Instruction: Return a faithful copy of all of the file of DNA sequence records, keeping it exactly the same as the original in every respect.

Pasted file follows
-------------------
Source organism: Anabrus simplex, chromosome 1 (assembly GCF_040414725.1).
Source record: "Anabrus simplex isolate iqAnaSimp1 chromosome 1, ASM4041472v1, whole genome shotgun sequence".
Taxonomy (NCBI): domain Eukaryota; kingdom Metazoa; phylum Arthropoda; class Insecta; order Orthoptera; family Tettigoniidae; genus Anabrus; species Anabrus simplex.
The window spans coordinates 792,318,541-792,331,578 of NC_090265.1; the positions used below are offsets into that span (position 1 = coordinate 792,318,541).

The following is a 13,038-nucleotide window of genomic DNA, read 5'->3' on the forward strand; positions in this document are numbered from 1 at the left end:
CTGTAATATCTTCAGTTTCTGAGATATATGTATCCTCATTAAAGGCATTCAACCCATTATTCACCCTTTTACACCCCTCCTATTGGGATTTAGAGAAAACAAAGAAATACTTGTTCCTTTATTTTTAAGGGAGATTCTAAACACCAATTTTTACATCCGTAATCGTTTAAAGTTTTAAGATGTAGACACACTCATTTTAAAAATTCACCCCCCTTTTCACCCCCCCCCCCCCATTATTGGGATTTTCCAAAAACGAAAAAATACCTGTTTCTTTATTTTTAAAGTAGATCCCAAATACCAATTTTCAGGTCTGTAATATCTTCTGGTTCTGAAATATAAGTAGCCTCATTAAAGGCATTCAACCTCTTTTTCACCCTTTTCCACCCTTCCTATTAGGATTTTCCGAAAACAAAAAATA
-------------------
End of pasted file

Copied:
Source organism: Anabrus simplex, chromosome 1 (assembly GCF_040414725.1).
Source record: "Anabrus simplex isolate iqAnaSimp1 chromosome 1, ASM4041472v1, whole genome shotgun sequence".
Taxonomy (NCBI): domain Eukaryota; kingdom Metazoa; phylum Arthropoda; class Insecta; order Orthoptera; family Tettigoniidae; genus Anabrus; species Anabrus simplex.
The window spans coordinates 792,318,541-792,331,578 of NC_090265.1; the positions used below are offsets into that span (position 1 = coordinate 792,318,541).

The following is a 13,038-nucleotide window of genomic DNA, read 5'->3' on the forward strand; positions in this document are numbered from 1 at the left end:
CTGTAATATCTTCAGTTTCTGAGATATATGTATCCTCATTAAAGGCATTCAACCCATTATTCACCCTTTTACACCCCTCCTATTGGGATTTAGAGAAAACAAAGAAATACTTGTTCCTTTATTTTTAAGGGAGATTCTAAACACCAATTTTTACATCCGTAATCGTTTAAAGTTTTAAGATGTAGACACACTCATTTTAAAAATTCACCCCCCTTTTCACCCCCCCCCCCCCATTATTGGGATTTTCCAAAAACGAAAAAATACCTGTTTCTTTATTTTTAAAGTAGATCCCAAATACCAATTTTCAGGTCTGTAATATCTTCTGGTTCTGAAATATAAGTAGCCTCATTAAAGGCATTCAACCTCTTTTTCACCCTTTTCCACCCTTCCTATTAGGATTTTCCGAAAACAAAAAATA